Black History Month ’09 #07: These Are Your Shoes, These Are My Shoes, We’ve Got Issues

February 7th, 2009 by | Tags: , , , ,

Talking about black characters in comics puts me in mind of the old joke about newscasters. If they mention an armed robbery and not the race of the crook, it’s obviously a white guy– they would’ve said the race if he wasn’t. This is because being black is Different. It’s something outside of the norm. Basically, to put as blunt a point on it as possible, it’s The Other.

Once you create a book with an all, or mostly, black cast, and you acknowledge their race, marketing and advance word of mouth is given a chance to play up that aspect of the book, no matter how much it plays into the content of the book.

This is what happens when you treat black characters as special snowflakes. This is what happens when so many black characters have to address Racism, or The Streets, or The Struggle, or The Man at some point in their career. You begin to build certain expectations in your audience. You’re waiting for that bit of the book where you get hit over the head with race.

Before The Crew came out, Christopher Priest was already fighting the idea that it was a Black Book.

I briefly wanted to call this book The Black Avengers. It’s a terrible idea, but, the truth is, with this cast, race will speak the loudest. Having not said a whole lot about what this book is, the feedback I’ve gotten thus far has only confirmed that fear. Fans don’t know what THE CREW is, but they know it’s, “A black book set in the ghetto.” So, I figured, why not. Race is all some fans will see anyway, let’s just get to it. The book has a kind of Avengers vibe, anyway, with two archetypical AV characters in our black Iron Man (WAR MACHINE) and Black Captain America (JUSTICE). Moreover, Black Avengers really just nails What This Is in a way “The Crew” really can’t.

It’s kind of funny. If Christopher Priest had replaced the gangs in The Mog with, say, Hydra, you could’ve branded The Crew as The Avengers: The Crew and had the kind of story Hawkeye used to star in. With black heroes up against black gangs, though, it’s a Black Book.

This is essentially what I’m trying, and have been trying, to get at. Books featuring a cast of largely black characters become almost inherently political. They’ve got to be about Black People, rather than about adventures. No, that’s wrong. They seem like they have got to be about Black People, rather than adventures. It’s that perception and prejudice again thing- we’re trained to expect certain things out of these books.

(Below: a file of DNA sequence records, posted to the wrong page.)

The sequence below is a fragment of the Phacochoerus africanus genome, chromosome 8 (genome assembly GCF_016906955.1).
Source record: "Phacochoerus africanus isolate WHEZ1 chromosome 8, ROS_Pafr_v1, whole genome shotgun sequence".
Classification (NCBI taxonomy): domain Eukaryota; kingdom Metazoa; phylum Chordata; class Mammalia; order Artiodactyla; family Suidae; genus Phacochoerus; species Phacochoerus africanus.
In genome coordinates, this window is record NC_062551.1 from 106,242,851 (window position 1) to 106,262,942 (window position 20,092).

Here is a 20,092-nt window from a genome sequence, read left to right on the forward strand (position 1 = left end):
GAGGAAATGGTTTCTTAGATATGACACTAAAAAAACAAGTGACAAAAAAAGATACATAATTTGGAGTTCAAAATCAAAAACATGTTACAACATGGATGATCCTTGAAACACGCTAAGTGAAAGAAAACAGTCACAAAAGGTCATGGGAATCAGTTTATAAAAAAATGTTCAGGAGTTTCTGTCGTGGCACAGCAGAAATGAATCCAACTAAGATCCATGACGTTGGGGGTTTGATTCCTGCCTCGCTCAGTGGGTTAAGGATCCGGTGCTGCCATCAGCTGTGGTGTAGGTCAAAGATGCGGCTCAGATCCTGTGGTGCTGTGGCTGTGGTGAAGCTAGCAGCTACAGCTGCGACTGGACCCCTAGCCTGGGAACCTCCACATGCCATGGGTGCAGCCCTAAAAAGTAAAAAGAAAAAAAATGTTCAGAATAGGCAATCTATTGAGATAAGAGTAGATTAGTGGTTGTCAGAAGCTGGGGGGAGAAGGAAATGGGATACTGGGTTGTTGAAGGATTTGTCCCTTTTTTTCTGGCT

Admittedly, I’m working from a small sample size here, and that’s part of the problem. Talking about this sort of thing is tough when you can only point to a fistful of books for examples. How can you talk about reasonable or offensive portrayals when your sources are lacking? We haven’t had enough books starring black characters to erase the idea that Black Books are always something to be gawked at or treated as a big deal.

The books, and characters, aren’t abnormal. Get your hands dirty, put them through their paces, and make them commonplace. I’m pretty happy about Luke Cage being in New Avengers, in part because that’s the highest profile position for a black comics character since Steel became one of the four fake Supermen over a decade ago. It’s a step in the right direction, at the very least.

I don’t want it to seem like the market should suddenly be flooded with dozens of black people, each with a different gimmick and backstory. You don’t have to “blackify” comics. At the same time… the more black characters there are, the fewer characters there are that will be expected to be official representatives of the race. You’ll have more variety, more characters to identify, and a wider range of experiences.

So, there it is. Nothing’s ever simple, right?

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One comment to “Black History Month ’09 #07: These Are Your Shoes, These Are My Shoes, We’ve Got Issues”

  1. It’s so tricky. If you have a book with black characters, and these guys talk about race a lot, you run the risk of being preachy and obvious. On the other hand, if you have a book with characters whose race is incidental, then you get accused of just re-coloring white characters. You know, because Mr. Terrific is just a black version of the original. Unless he talks about this great Cornel West lecture that he attended that one time. Then he’s genuine.
    As you said, nothing’s ever simple.